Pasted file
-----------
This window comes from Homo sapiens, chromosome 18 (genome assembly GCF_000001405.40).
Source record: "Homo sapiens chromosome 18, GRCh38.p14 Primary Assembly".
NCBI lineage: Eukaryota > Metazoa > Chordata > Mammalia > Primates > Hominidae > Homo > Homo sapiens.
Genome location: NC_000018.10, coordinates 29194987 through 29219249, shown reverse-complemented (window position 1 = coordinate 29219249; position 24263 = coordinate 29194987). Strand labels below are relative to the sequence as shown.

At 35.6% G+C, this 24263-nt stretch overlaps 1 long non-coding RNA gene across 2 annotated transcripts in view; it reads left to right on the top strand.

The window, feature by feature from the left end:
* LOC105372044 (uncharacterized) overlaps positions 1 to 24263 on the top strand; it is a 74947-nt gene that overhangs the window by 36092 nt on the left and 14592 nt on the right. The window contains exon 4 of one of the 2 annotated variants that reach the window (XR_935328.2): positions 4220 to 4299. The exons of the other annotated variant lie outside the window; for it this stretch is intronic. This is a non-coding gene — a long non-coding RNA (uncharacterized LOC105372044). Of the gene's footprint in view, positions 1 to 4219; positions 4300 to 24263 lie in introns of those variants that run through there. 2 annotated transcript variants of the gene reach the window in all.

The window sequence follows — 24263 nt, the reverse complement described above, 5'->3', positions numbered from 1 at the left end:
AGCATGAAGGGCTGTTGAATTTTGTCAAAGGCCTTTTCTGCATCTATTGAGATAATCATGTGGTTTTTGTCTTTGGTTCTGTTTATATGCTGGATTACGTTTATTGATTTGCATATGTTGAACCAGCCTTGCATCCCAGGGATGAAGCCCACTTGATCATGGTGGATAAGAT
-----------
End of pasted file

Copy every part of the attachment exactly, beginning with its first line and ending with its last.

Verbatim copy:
This window comes from Homo sapiens, chromosome 18 (genome assembly GCF_000001405.40).
Source record: "Homo sapiens chromosome 18, GRCh38.p14 Primary Assembly".
NCBI lineage: Eukaryota > Metazoa > Chordata > Mammalia > Primates > Hominidae > Homo > Homo sapiens.
Genome location: NC_000018.10, coordinates 29194987 through 29219249, shown reverse-complemented (window position 1 = coordinate 29219249; position 24263 = coordinate 29194987). Strand labels below are relative to the sequence as shown.

At 35.6% G+C, this 24263-nt stretch overlaps 1 long non-coding RNA gene across 2 annotated transcripts in view; it reads left to right on the top strand.

The window, feature by feature from the left end:
* LOC105372044 (uncharacterized) overlaps positions 1 to 24263 on the top strand; it is a 74947-nt gene that overhangs the window by 36092 nt on the left and 14592 nt on the right. The window contains exon 4 of one of the 2 annotated variants that reach the window (XR_935328.2): positions 4220 to 4299. The exons of the other annotated variant lie outside the window; for it this stretch is intronic. This is a non-coding gene — a long non-coding RNA (uncharacterized LOC105372044). Of the gene's footprint in view, positions 1 to 4219; positions 4300 to 24263 lie in introns of those variants that run through there. 2 annotated transcript variants of the gene reach the window in all.

The window sequence follows — 24263 nt, the reverse complement described above, 5'->3', positions numbered from 1 at the left end:
AGCATGAAGGGCTGTTGAATTTTGTCAAAGGCCTTTTCTGCATCTATTGAGATAATCATGTGGTTTTTGTCTTTGGTTCTGTTTATATGCTGGATTACGTTTATTGATTTGCATATGTTGAACCAGCCTTGCATCCCAGGGATGAAGCCCACTTGATCATGGTGGATAAGAT